“It was exhilarating and exhausting at the same time,” Spolin recalls. “The firm is selective in the clients it takes on, but when we do take on a client, we go all out.”

Fighting to win cases is just one aspect of the firm’s work. The lawyers and staff at the firm also do their best to help clients and family members get through difficult times. The firm’s senior case manager, Marti Wise, remembers the work she did helping to calm down a concerned father whose juvenile son had been wrongfully charged with murder.

“The entire process seemed stacked against his son, and he did not know where to turn,” Wise notes. “After seeing that this was a case we could handle, I made it my job to help him relax and know that this was ‘our problem’ and not his problem anymore.” In the end, the firm’s work resulted in Superior Court Judge William Wood completely dismissing the case. Minutes after the dismissal motion was argued, the client stood up and walked out of court a free man with no criminal record.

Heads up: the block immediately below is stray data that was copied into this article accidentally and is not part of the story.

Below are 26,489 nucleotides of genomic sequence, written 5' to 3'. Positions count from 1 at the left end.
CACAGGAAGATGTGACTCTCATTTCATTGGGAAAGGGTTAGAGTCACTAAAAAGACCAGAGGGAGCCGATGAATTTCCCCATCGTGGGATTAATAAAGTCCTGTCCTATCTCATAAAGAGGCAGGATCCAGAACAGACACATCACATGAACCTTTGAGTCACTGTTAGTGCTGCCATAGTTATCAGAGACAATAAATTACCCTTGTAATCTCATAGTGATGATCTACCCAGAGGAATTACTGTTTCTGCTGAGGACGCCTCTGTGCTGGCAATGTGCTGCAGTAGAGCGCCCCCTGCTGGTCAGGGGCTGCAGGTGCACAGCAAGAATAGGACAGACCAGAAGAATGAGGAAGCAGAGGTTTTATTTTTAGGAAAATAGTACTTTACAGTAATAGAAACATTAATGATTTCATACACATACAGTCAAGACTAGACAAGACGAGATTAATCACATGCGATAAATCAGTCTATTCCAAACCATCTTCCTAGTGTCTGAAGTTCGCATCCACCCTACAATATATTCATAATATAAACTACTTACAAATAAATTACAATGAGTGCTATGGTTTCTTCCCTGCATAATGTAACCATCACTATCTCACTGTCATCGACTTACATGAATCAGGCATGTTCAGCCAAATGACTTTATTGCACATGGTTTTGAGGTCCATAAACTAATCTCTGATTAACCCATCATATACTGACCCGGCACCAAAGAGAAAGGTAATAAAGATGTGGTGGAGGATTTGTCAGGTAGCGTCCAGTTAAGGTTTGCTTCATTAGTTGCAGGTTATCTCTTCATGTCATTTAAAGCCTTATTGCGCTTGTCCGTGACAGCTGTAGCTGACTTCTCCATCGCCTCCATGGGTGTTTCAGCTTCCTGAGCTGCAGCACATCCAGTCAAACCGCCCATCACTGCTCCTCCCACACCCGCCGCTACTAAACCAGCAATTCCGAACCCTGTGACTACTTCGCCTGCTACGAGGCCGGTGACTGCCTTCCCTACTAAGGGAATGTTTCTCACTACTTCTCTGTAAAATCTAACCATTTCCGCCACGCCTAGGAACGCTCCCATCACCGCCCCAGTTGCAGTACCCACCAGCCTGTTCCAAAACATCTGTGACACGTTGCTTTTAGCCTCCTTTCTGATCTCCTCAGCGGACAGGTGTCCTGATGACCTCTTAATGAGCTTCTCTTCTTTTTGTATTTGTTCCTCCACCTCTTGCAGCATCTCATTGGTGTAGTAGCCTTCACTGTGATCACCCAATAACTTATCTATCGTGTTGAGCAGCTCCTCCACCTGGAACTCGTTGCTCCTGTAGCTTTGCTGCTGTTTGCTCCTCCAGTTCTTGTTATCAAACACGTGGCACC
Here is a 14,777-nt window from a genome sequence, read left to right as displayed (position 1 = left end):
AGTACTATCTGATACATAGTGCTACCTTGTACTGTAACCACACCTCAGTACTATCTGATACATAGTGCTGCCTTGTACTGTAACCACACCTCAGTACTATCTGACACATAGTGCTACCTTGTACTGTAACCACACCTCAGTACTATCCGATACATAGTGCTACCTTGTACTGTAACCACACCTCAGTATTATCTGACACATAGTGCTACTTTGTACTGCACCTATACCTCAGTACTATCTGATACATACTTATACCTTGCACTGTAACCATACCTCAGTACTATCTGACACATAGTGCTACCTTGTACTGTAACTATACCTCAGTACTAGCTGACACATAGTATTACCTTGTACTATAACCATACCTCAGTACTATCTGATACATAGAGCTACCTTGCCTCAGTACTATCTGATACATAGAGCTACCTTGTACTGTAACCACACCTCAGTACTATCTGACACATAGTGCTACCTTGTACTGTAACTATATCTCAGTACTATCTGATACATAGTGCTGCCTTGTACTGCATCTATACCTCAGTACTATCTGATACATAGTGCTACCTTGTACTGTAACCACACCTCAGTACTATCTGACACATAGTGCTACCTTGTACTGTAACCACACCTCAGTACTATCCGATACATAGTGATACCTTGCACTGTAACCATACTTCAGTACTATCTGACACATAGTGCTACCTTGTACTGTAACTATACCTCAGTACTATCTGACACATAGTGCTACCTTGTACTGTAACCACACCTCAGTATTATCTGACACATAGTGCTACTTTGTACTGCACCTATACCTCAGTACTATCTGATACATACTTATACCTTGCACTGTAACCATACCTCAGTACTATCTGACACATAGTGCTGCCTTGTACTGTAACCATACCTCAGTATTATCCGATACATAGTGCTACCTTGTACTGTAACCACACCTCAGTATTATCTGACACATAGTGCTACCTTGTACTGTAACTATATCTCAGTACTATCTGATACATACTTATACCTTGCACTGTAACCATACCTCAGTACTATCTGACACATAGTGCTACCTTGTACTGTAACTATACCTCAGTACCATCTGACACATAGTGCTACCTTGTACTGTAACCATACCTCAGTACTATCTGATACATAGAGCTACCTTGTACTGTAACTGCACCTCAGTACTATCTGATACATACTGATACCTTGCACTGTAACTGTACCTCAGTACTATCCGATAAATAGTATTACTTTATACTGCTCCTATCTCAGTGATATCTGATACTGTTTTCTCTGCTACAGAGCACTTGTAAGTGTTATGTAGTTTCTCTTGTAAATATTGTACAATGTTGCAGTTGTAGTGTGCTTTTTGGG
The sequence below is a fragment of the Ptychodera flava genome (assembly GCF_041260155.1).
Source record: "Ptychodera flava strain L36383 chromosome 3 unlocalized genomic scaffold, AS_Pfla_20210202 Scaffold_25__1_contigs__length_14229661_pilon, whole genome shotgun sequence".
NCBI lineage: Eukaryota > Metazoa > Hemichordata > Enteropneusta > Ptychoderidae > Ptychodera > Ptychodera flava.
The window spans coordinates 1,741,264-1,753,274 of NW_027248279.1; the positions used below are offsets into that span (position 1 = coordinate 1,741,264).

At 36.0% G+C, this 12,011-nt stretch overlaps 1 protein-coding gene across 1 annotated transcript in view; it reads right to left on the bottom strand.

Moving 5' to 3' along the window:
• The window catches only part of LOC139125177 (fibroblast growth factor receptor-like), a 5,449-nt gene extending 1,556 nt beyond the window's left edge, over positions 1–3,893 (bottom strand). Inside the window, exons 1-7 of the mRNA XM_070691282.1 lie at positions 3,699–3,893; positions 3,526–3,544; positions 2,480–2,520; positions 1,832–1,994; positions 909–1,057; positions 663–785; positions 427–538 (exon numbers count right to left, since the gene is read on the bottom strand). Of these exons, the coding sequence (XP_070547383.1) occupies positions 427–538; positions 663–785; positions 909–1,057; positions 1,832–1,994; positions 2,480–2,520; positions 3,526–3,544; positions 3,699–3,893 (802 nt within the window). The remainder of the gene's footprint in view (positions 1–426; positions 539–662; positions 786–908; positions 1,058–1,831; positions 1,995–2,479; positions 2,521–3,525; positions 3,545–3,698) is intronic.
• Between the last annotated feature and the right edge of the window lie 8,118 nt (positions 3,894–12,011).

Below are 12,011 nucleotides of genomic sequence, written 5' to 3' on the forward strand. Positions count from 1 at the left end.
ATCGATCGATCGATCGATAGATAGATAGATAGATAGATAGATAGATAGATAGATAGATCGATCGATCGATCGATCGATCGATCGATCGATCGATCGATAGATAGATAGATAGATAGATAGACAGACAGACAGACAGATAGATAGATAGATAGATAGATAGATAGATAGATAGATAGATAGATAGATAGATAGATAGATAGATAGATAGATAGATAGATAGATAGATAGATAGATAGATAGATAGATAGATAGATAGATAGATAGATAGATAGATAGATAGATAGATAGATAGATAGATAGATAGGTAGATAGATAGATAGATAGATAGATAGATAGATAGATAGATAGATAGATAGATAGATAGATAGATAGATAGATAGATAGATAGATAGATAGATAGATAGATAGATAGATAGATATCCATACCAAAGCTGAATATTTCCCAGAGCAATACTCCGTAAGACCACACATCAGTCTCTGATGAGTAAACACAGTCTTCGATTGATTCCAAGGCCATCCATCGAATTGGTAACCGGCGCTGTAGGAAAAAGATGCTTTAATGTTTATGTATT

Spolin makes a point of explaining that success on past cases does not guarantee success on future cases. Nonetheless, the firm’s success comes as no surprise to other lawyers who have known Spolin over the years.

“He is a master of legal argument,” says Isaiah Soval-Levine, a Washington, DC–based lawyer who has known Spolin for more than a decade. “But he’s also just an incredibly nice guy. Treating people with respect is part of who he is, so it’s no surprise that in many cases his clients are as happy with how they were treated as they are with the outcome in court.”

“Spolin Law gave us the red-carpet treatment, and it shows,” says Twonia Anderson, the fiancé of a client whose life sentence was overturned in September of 2019 as a result of the firm’s efforts. “Every time the prosecutor filed a motion or argument, they responded with something better. I could tell that our case was important to the firm.”

Spolin Law’s treatment of clients and case outcomes have earned it awards from various organizations, including the National Trial Lawyers, the American Institute of Criminal Law Attorneys, and Attorney & Practice Magazine. This publication joins a growing list of organizations recognizing the firm’s work.